locally up to 10,000 m thick, was primarily the infill Ardennes corresponded to a low-lying peneplain
of the Rhenohercynian geosyncline. The strata were onto which marine transgressions encroached along
strongly folded and slightly metamorphosed during tectonic depressions (Ziegler, 1992), while marine
the Hercynian orogeny between 330 and 300 Ma connections between the Northwest German basin
(Ahrendt et al., 1978), forming a part of the Variscan and the Alpine foreland basin occurred via the
mountain range. The first phase of uplift and ero- Rhine-Leine graben where they remained intermit-
sion occurred during Upper Carboniferous and tently open until the early late Oligocene. The Lower
Lower Permian. Subsequently, Upper Permian and Rhine embayment continued to subside during Mi-
Mesozoic seas marginally flooded the Massif while ocene to Recent times. Its strike is parallel to the
its central part remained a fiat, emerged plateau. present northwest-directed maximum horizontal
Tertiary marine transgression temporarily reached compressional stress field (Illies and Greiner, 1978;
peripheral sections of the platform, but most of the Ahorner et al., 1983, Ziegler, 1992; Eck et al., 1993).
area was covered by fluvial gravel accumulation The graben feathers out to the northwest and loses
(Quitzow, 1959; L0hnertz, 1978). Widespread domi- its identity before reaching the North Sea (Ziegler,
nantly basaltic eruptions pierced the Massif during 1992; Zijerveld et al., 1992).
Eocene, Oligocene and Miocene (Cantarel and
Lippolt, 1977). Since the Pliocene, the ancestral 4.C3.3. Igneous activity
Rhine and Mosel rivers traversed the platform and
their fluvial terraces are preserved today up to 300 The Rhenish Massif contains an enormous abun-
m above present river levels. From the Upper dance of volcanic rocks, with ages reaching from
Pliocene on, the whole unit was subjected to a re- the Middle Cretaceous to the youngest Pleistocene.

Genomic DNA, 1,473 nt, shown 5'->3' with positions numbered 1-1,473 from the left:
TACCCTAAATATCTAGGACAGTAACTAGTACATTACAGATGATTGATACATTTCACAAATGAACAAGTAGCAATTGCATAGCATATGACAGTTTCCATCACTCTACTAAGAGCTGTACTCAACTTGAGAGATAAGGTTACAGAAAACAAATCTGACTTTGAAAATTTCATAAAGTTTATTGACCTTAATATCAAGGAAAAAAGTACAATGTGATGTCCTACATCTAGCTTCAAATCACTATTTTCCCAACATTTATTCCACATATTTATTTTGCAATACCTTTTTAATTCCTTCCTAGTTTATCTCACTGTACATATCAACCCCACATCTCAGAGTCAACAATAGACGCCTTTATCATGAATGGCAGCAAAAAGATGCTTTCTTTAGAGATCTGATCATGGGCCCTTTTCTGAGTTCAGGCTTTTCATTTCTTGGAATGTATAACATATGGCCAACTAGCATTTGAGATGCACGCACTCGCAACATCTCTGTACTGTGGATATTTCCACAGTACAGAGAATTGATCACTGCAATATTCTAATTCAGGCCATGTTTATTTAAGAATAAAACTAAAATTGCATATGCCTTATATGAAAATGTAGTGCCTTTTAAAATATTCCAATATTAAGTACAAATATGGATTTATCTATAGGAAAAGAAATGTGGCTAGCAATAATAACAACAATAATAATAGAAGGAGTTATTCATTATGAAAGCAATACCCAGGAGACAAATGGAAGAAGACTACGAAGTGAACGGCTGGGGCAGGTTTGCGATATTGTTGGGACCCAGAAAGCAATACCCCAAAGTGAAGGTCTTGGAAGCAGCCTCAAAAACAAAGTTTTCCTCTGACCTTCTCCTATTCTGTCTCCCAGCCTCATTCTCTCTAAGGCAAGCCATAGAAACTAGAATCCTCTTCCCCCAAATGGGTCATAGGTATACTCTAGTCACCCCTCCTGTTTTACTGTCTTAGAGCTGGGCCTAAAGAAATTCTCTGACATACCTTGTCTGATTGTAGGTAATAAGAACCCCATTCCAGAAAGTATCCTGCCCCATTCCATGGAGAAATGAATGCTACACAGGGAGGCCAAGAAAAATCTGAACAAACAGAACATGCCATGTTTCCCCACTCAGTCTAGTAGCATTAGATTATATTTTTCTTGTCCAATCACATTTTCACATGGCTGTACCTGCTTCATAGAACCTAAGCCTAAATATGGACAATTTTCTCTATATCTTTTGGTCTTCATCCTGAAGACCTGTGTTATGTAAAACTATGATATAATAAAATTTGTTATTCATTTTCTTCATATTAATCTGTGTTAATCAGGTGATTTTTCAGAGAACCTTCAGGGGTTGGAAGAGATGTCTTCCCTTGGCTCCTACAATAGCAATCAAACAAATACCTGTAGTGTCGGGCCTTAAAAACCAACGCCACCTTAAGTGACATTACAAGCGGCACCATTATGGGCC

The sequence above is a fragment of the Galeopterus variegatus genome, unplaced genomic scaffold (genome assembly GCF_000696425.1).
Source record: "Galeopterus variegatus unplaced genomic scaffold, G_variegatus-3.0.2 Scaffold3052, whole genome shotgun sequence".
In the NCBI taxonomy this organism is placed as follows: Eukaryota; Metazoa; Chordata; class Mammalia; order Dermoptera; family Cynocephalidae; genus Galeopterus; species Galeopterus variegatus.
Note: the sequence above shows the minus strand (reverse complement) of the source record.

gional uplift at varying rates. The uplifted plateau K-Ar and ~4C dating are the main tools for establish-
extends over an area of about 100 x 200 km and in- ing their distribution in time (Fig 4-20; Lippolt,
cludes the Rhenish Massif and some smaller mar- 1983). The oldest post-Permian volcanic rock oc-
ginal areas overlain by outliers of the peripheral Tri- curs in the Wittlich basin and has an age of more
assic sedimentary cover. The Rhine and Mosel riv- than 100 Ma. The main volcanic activity of the
ers and a dense pattern of their tributaries have cut Rhenish Massif started in the Hocheifel (West Eifel)
deep antecedent river valleys during the uplift. Tim- area during the Upper Eocene, where it continued
ing and rates of uplift are inferred from a sequence until the Middle Miocene. Volcanic activity in the
of well dated river terraces (Bibus, 1983; Semmel, Siebengebirge, Westerwald and RhOn occurred dur-
1983). ing the Upper Oligocene and Lower Miocene. Dur-
In contrast to the deeply subsided Rhinegraben, ing the Middle Miocene, the Vogelsberg and the
the Lower Rhine embayment, the physically visible northern Hessen volcanic province were active
continuation of the European Central rift to the north- (Lippolt, 1983).
west, is characterized by a smaller thickness of Ter- The volcanism of the Rhenish Massif is associ-
tiary sediments (Teichmtiller, 1974). The paleogeo- ated with tectonic events related to the formation of